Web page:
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Marcel Kapfer a77b316fa3 Import Debian changes 0.0~git20180821.e1733b1-1
git-fat (0.0~git20180821.e1733b1-1) unstable; urgency=low

  * Initial release.
2019-11-18 16:54:30 +01:00
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git-fat Import Upstream version 0.0~git20180821.e1733b1 2019-11-18 16:54:30 +01:00 Import Upstream version 0.0~git20180821.e1733b1 2019-11-18 16:54:30 +01:00 Import Upstream version 0.0~git20180821.e1733b1 2019-11-18 16:54:30 +01:00


Checking large binary files into a source repository (Git or otherwise) is a bad idea because repository size quickly becomes unreasonable. Even if the instantaneous working tree stays manageable, preserving repository integrity requires all binary files in the entire project history, which given the typically poor compression of binary diffs, implies that the repository size will become impractically large. Some people recommend checking binaries into different repositories or even not versioning them at all, but these are not satisfying solutions for most workflows.

Features of git-fat

  • clones of the source repository are small and fast because no binaries are transferred, yet fully functional with complete metadata and incremental retrieval (git clone --depth has limited granularity and couples metadata to content)
  • git-fat supports the same workflow for large binaries and traditionally versioned files, but internally manages the "fat" files separately
  • git-bisect works properly even when versions of the binary files change over time
  • selective control of which large files to pull into the local store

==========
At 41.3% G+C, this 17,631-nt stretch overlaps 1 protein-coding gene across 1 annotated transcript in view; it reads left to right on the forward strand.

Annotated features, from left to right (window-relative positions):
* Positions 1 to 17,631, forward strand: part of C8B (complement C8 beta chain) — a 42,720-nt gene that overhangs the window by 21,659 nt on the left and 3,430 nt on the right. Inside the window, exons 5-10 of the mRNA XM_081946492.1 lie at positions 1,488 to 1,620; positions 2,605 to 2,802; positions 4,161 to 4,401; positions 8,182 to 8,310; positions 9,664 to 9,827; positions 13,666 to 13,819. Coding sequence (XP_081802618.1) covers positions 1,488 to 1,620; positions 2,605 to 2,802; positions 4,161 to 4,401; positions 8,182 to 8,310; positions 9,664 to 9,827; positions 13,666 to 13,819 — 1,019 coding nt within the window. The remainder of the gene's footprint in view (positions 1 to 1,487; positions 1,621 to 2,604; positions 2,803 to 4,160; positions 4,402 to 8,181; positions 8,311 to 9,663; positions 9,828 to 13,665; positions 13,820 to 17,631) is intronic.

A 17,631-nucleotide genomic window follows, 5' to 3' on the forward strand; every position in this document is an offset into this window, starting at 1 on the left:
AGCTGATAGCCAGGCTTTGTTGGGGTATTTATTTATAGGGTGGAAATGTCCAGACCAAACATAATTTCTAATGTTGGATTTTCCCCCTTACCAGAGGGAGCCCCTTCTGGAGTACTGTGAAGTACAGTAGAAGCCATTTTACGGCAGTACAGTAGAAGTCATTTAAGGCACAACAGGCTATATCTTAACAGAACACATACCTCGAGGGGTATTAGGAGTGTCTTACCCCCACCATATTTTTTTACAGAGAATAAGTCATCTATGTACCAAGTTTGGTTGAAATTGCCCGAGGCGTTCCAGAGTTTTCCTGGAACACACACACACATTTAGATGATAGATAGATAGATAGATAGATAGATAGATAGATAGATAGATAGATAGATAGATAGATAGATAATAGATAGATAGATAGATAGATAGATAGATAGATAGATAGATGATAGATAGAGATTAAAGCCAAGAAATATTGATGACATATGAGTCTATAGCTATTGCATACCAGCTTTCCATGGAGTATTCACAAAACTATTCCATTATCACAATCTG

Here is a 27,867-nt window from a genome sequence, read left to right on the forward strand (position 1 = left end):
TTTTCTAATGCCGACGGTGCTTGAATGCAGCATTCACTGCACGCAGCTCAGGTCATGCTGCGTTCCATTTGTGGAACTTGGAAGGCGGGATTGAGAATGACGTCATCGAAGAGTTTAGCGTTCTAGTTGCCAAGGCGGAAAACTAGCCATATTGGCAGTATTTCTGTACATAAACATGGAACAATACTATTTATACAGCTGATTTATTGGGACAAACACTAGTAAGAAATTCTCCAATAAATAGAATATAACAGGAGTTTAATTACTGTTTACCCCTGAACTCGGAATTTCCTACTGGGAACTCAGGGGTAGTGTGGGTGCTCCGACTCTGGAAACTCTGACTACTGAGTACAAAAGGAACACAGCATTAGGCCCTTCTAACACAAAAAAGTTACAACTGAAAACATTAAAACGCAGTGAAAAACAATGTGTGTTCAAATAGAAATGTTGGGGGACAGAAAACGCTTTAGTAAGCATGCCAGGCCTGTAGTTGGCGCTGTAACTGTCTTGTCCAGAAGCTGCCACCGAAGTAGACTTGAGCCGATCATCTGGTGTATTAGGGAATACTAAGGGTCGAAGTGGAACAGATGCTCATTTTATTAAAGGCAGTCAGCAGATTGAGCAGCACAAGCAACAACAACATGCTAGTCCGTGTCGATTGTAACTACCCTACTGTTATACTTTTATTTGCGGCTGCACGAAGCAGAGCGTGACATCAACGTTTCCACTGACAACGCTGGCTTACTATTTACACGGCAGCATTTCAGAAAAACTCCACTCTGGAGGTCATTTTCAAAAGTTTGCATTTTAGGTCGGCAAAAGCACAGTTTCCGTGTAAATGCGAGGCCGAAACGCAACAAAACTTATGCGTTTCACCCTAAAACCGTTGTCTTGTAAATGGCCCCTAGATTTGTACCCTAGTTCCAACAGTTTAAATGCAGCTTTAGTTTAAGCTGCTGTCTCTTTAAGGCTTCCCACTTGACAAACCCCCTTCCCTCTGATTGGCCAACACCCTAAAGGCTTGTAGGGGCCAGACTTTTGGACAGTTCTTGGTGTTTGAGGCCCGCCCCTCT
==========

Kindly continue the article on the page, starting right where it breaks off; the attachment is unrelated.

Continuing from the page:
• local fat object stores can be shared between multiple clones, even by different users
  • can easily support fat object stores distributed across multiple hosts
  • depends only on stock Python and rsync
  • git-annex is a far more comprehensive solution, but with less transparent workflow and with more dependencies.
  • git-media adopts a similar approach to git-fat, but with a different synchronization philosophy and with many Ruby dependencies.

Installation and configuration

Place git-fat in your PATH.

Edit (or create) .gitattributes to regard any desired extensions as fat files.

$ cd path-to-your-repository
$ cat >> .gitattributes
*.png filter=fat -crlf
*.jpg filter=fat -crlf
*.gz  filter=fat -crlf

Run git fat init to activate the extension. Now add and commit as usual. Matched files will be transparently stored externally, but will appear complete in the working tree.

Set a remote store for the fat objects by editing .gitfat.

remote =

This file should typically be committed to the repository so that others will automatically have their remote set. This remote address can use any protocol supported by rsync.

Most users will configure it to use remote ssh in a directory with shared access. To do this, set the sshuser and sshport variables in .gitfat configuration file. For example, to use rsync with ssh, with the default port (22) and authenticate with the user "fat", your configuration would look like this:

remote =
sshuser = fat

A worked example

Before we start, let's turn on verbose reporting so we can see what's happening. Without this environment variable, all the output lines starting with git-fat will not be shown.

$ export GIT_FAT_VERBOSE=1

First, we create a repository and configure it for use with git-fat.